Each year on November 25, the International Day for the Elimination of Violence against Women is commemorated. A commemoration in essence is an opportunity to reflect on the challenges, prove that progress can be made and celebrate victories. It is also a reminder of the obligations and the responsibility we all must own at both the private and the public level to ensure that every woman, every girl, in all corners of the world lives in a world free of violence and fear. They must be enabled to enjoy their most fundamental right to physical integrity and security.
Consider this. According to the 2014 Kenya Demographic and Health Survey of Kenya, 4 out of every 10 Kenyan women undergo some form of violence, whether physical or sexual. This figure is staggering and should compel us to pause and reflect.
Four months in hospital and a number of operations saved the life of Maria da Penha Fernandes of Brazil, but the rifle shot left her paraplegic at the age of 37. When she returned home, her husband tried to electrocute her in the bathroom.
Young women are beginning to find their voices around issues such as sexism and violence, including through hip-hop, an art-form which has a long tradition of fighting oppression.
Following a contentious and close vote, a UN General Assembly (UNGA) committee reaffirmed the right of a newly appointed UN expert addressing violence and discrimination based on sexual orientation and gender identity to continue his work.
“One challenge we are facing is that we are invisible as a region, and the feminist movement is invisible, both inside and outside the region
.” Natalia Karbowska, Board Chair of Ukrainian Women’s Fund
said at a session on Eastern and South-East Europe, Caucasus, and Central Asia: Getting (back) on global feminist map during the recent AWID Forum held in Bahia, Brazil from the 8th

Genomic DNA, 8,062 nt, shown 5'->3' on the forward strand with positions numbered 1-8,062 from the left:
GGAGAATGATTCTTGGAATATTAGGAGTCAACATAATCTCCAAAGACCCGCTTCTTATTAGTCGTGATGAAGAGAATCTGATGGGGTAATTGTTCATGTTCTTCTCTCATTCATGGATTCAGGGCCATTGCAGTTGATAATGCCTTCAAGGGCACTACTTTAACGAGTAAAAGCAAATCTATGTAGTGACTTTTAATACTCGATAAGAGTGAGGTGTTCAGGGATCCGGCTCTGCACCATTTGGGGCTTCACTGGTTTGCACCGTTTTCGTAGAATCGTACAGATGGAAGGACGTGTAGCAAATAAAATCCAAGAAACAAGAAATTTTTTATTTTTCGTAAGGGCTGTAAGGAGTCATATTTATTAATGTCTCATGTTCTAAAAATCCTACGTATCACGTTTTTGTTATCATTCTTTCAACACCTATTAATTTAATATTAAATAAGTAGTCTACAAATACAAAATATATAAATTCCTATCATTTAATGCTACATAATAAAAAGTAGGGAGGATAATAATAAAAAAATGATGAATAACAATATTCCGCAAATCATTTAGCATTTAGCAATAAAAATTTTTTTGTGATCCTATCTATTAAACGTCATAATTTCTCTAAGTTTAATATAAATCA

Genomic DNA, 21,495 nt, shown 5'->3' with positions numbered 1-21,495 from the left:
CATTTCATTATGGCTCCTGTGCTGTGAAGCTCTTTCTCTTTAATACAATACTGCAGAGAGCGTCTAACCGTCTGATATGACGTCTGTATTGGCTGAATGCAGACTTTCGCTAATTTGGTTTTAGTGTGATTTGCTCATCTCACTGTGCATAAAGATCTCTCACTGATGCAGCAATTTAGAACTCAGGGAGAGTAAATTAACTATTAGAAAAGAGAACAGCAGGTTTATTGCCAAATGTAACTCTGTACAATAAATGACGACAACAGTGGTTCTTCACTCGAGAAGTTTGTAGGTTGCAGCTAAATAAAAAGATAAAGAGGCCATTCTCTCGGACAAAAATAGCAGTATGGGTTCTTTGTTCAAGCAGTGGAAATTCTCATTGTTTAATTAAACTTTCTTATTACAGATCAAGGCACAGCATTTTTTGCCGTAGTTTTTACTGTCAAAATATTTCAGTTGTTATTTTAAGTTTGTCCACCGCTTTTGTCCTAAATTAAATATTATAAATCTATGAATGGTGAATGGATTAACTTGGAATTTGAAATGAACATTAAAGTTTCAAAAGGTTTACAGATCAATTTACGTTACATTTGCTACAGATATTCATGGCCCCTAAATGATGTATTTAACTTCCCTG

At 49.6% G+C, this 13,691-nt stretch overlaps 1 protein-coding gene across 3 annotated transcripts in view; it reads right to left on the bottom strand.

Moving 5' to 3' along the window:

In December 1946, “faced with the reality of millions of children suffering daily deprivation in Europe after World War II,” the General Assembly of the United Nations created the UN International Children’s Emergency Fund (UNICEF), to mount urgent relief programmes.
The governments of Rwanda and Iraq have agreed to work together to fight rape as a weapon of genocide, noting disturbing similarities between sexual violence in Iraq today to the Rwandan genocide twenty years ago.
The historic Paris Agreement on Climate Change last year is a breakthrough commitment to respect, promote and consider gender equality and women's empowerment obligations while taking climate change action. It also committed to gender-responsive adaptation and capacity building. A year later, with the Agreement entered into force on 4 November, vigorous efforts are being made at COP 22 in Marrakech to make sure that gender equality is systematically integrated into all aspects of the implementation of the Agreement.
Bongekile Ndimande’s family lost more 30 head of cattle to a ravaging drought last season, but a herd of goats survived and is now her bank on four legs.
The Nigerian military announced the rescue of a missing Chibok schoolgirl Saturday, bringing to 23 the number freed since Boko Haram seized 219 girls from a secondary school in the country’s northeast in April 2014.
Long lines were reported throughout the country on Tuesday as U.S. voters headed to the polls in one of the most polarised elections in living memory.
The history of Canada’s indigenous population has been, for the most part, kept in the shadows. According to leading expert on indigenous justice Lisa Monchalin, the consequences of colonialism and dispossession on native communities have been “glossed over”, unacknowledged and dismissed by the “settled” population.
Journalist Stella Paul was midway through an interview about toilets when she found herself, and the women she was speaking to, under attack from four angry men.
For those of us who ever feel conflicted about the United Nations, the past month has been an exercise in managing absurd cognitive dissonance. First, on October 21 2016, the United Nations announced that the 1940s comic book heroine, Wonder Woman would be its new mascot for promoting the empowerment of women and girls.